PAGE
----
Is that wellness product based on fake science?

Is that wellness product based on fake science?

Selling a product requires a good selling pitch, benefits to the consumer, and a willing buyer.

In the field of wellness products, many do not pass the smell test, but the sales pitch works.  In other words, the product may be useless or even harmful to you but you believed it was good for you.

Years ago, carnival barkers would hawk their miracle cures or potions that often did not work or were just plain nonsense.

Often, according to the NY Times, products promoting gut health, immunity support, or pro-biotic skin treatments or products sold themselves. One recent one that has been heavily advertised suggests it benefits the nervous system.  The question is, do they do anything?

Some like kombucha taste like old fermented soda and in my opinion, are disgusting.

The NY Times calls this Sciencesploitation.  It may sound like the product is scientifically formulated but is it or is there any science behind the product at all?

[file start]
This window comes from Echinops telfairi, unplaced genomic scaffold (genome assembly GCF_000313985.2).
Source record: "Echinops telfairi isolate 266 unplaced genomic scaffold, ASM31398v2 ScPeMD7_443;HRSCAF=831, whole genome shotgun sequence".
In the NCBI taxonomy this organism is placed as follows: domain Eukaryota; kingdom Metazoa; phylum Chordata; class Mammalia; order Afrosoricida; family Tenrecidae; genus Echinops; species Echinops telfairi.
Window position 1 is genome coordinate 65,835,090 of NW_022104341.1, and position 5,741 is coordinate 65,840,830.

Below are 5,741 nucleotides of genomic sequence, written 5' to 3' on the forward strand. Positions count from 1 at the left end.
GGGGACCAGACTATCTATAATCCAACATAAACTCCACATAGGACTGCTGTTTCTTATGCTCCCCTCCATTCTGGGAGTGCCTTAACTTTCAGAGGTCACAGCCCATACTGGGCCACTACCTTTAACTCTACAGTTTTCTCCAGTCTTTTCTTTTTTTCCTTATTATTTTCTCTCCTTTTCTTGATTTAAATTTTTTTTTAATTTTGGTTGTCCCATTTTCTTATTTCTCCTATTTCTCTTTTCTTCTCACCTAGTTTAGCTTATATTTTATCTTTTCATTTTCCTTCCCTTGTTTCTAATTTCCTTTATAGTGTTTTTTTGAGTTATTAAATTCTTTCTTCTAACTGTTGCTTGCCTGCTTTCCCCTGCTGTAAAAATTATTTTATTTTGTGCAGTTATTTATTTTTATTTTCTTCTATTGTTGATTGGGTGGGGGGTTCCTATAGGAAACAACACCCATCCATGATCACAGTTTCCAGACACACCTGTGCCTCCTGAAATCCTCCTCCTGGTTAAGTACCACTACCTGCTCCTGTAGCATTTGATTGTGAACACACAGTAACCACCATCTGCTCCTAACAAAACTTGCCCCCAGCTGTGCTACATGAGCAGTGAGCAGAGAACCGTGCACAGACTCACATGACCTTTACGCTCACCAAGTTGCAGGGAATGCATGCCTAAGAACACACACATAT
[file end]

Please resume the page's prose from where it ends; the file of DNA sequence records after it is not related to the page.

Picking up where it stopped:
Check out this recent NY Times article regarding these products that are often found at Walmart and even your local CVS store.

How Fake Science Sells Wellness

Dubious claims in product marketing are everywhere. Don’t fall for them.

By Rina Raphael
Published July 26, 2023

You can’t browse a grocery store or pharmacy without being subject to flashy labels that promote health benefits. In the beverage aisle, for example, you might find “prebiotic” sodas that supposedly support “gut health.” In the beauty department, you’ll see “medical-grade” serums, “probiotic” facial creams and “skin detoxing” treatments. Go to the supplements section for promises of “immunity support,” “hormone balance” and “energy enhancement,” among other things.

Marketers have been using scientific-sounding buzzwords to sell products for centuries. But it’s becoming more common, said Timothy Caulfield, a research chair in health law and policy at the University of Alberta. Mr. Caulfield coined the term “scienceploitation” to describe how brands borrow language from emerging areas of science to market unproven products.

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